Summary: Either we master our money or it masters us
Steps to Mastering Our Money
October 23, 2008
Over the past few weeks, we have seen a dramatic shift in our financial and economic stability. The stock markets are down, the outlook is not promising and the bailout seems to have failed. People are angry with the financial mess we are in and people are afraid of how this will affect them. Whenever anger and fear are mixed, people start to panic. People are busy pointing fingers and playing the blame game. Democrats are blaming the Republicans, Republicans are blaming the banks and the banks are blaming the debtors. Playing the blame game gets us nowhere fast and solves nothing.
I do not understand the stock markets and I could not read the daily Wall Street Report. I could never attempt to balance the Federal Budget but I do understand that we cannot spend more than we make. I do not understand all of the factors that created our problems but I do understand the reality of sin and human nature.
Instead of looking at who is to blame, we should be looking at what is to blame. The problem lies with human nature. Listen to what John Wesley said about money: “The fault does not lie in the money, but in them that use it.”
What is to blame for the financial mess we are in? The proverb is true: The love of money is the root of all evil. There is more evil committed in this world through the pursuit and gain of money. Wars are fought over money. Murders have been committed over money. Lies and all forms of deception have been committed over money.
Open your Bibles with me to Luke 16:1-13
1 Jesus told his disciples: "There was a rich man whose manager was accused of wasting his possessions. 2 So he called him in and asked him, `What is this I hear about you? Give an account of your management, because you cannot be manager any longer.’ 3 "The manager said to himself, `What shall I do now? My master is taking away my job. I’m not strong enough to dig, and I’m ashamed to beg-- 4 I know what I’ll do so that, when I lose my job here, people will welcome me into their houses.’ 5 "So he called in each one of his master’s debtors. He asked the first, `How much do you owe my master?’ 6 " `Eight hundred gallons of olive oil,’ he replied. "The manager told him, `Take your bill, sit down quickly, and make it four hundred.’ 7 "Then he asked the second, `And how much do you owe?’ " `A thousand bushels of wheat,’ he replied. "He told him, `Take your bill and make it eight hundred.’ 8 "The master commended the dishonest manager because he had acted shrewdly. For the people of this world are more shrewd in dealing with their own kind than are the people of the light. 9 I tell you, use worldly wealth to gain friends for yourselves, so that when it is gone, you will be welcomed into eternal dwellings. 10 "Whoever can be trusted with very little can also be trusted with much, and whoever is dishonest with very little will also be dishonest with much. 11 So if you have not been trustworthy in handling worldly wealth, who will trust you with true riches? 12 And if you have not been trustworthy with someone else’s property, who will give you property of your own? 13 "No servant can serve two masters. Either he will hate the one and love the other, or he will be devoted to the one and despise the other. You cannot serve both God and Money."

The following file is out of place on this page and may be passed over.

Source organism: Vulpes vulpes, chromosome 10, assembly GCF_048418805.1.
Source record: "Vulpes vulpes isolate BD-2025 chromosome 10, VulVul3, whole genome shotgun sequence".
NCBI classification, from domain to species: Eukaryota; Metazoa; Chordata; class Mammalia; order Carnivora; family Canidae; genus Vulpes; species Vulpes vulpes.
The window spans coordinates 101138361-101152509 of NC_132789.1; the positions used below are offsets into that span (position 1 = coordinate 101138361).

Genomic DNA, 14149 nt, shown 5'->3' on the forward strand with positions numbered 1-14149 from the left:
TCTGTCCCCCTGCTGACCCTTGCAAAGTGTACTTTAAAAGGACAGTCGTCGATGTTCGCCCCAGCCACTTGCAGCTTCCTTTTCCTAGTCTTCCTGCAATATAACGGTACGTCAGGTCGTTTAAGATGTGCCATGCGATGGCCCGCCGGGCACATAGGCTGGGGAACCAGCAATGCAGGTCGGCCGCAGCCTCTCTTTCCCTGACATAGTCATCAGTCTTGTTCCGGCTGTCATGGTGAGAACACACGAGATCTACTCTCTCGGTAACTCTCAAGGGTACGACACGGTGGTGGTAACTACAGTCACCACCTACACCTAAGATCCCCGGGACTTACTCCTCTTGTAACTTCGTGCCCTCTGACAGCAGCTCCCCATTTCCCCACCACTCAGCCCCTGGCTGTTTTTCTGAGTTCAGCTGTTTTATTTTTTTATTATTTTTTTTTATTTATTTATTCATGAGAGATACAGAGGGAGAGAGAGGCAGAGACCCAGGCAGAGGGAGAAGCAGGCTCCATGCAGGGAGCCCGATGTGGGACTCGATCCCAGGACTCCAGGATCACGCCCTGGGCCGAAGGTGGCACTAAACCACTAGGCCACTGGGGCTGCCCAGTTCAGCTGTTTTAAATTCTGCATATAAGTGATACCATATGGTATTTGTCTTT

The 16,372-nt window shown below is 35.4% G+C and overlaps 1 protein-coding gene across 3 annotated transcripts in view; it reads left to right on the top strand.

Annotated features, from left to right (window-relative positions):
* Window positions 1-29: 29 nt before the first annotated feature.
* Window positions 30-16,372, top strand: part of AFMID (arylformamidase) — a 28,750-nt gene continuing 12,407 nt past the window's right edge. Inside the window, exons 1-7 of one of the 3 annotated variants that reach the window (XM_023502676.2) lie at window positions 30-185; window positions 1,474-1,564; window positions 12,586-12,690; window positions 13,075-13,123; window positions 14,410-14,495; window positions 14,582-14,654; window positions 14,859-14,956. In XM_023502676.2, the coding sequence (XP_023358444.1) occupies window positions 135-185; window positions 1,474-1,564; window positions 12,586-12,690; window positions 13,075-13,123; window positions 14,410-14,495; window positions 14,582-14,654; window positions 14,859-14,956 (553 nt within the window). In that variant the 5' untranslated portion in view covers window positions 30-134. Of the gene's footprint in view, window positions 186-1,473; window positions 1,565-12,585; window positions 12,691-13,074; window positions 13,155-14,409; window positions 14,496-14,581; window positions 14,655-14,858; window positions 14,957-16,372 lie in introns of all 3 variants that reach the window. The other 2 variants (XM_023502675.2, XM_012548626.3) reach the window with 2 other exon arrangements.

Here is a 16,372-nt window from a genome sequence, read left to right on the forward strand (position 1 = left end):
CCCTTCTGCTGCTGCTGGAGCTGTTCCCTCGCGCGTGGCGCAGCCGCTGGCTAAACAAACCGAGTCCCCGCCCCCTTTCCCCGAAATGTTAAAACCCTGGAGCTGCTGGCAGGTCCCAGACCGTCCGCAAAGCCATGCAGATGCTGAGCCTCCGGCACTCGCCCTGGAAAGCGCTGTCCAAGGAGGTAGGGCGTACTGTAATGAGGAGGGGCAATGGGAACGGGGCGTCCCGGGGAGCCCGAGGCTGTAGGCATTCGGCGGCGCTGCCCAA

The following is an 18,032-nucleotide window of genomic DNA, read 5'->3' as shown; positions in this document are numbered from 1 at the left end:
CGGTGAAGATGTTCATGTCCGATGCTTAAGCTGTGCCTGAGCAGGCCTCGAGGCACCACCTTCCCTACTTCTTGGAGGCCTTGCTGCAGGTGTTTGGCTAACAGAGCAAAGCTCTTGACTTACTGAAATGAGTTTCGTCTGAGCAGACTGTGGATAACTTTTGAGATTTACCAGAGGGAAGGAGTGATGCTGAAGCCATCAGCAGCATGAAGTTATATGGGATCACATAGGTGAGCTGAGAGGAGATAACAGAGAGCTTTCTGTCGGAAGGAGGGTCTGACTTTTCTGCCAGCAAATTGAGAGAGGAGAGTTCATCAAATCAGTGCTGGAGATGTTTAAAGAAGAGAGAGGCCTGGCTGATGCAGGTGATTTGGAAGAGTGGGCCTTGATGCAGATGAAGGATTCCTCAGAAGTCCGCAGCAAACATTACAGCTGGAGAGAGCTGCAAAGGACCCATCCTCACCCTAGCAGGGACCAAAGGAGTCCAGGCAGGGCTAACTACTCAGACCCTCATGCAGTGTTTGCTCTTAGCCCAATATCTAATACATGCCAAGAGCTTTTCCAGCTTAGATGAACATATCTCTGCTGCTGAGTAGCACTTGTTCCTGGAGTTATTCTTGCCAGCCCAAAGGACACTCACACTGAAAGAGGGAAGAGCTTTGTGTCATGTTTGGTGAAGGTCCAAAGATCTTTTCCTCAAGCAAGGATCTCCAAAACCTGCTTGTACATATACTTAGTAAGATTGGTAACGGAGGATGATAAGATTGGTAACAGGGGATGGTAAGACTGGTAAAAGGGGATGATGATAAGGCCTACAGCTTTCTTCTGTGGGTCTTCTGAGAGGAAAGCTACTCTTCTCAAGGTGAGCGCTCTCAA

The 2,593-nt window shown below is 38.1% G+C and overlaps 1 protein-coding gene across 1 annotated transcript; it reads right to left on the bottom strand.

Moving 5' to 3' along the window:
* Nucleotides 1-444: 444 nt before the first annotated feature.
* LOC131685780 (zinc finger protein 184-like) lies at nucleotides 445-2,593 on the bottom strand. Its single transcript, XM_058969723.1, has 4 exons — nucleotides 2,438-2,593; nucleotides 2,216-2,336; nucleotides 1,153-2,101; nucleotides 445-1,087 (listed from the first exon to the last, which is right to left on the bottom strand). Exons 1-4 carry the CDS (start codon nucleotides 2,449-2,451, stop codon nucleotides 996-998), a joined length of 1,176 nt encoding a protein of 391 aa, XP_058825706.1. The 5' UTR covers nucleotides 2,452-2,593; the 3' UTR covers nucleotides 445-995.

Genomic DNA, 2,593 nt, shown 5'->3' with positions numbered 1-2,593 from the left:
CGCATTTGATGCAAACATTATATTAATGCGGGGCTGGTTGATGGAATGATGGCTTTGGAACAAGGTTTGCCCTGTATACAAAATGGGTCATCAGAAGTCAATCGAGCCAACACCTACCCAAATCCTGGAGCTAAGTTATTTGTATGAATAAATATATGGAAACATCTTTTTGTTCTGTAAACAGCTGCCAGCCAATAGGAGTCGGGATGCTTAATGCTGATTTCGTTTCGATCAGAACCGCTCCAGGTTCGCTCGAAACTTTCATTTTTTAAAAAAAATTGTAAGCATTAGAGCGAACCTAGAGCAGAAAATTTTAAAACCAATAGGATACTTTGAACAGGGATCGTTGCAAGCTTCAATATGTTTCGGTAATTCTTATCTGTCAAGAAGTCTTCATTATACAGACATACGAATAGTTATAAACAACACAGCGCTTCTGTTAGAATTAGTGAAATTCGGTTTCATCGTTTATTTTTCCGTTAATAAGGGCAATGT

Financial problems were not uncommon, during the days of Jesus. One of the reasons the Bible is so powerful is because it still speaks to our day and age. Look at what happened with the manager.
The opening of this passage shows the owner hearing an account of his property manger wasting resources. This is more than just a case of unwise use of resources, it is the stealing of resources. The manager has taken from the master things that were not rightfully his. The cause of this situation is manager’s corruption. The owner makes the demand for an accounting of the household.
The owner has made it clear that if the account is not correct the manager will be released. This would have also carried with it a stigma and the reputation of a thief. The manager could not afford to lose his position and be declared unfit. The manager has been greedy with the owners resources and he develops a plan to cover up his stealing.
The manager takes advantage of the self indulgence of the barrowers. He uses those who have barrowed in excess from the owner. The manager collects the correct amount of items from those who have barrowed but then changes the account to cover his theft. The manager would have never been able to cover his corruption without the self indulgence of those in debt to the owner.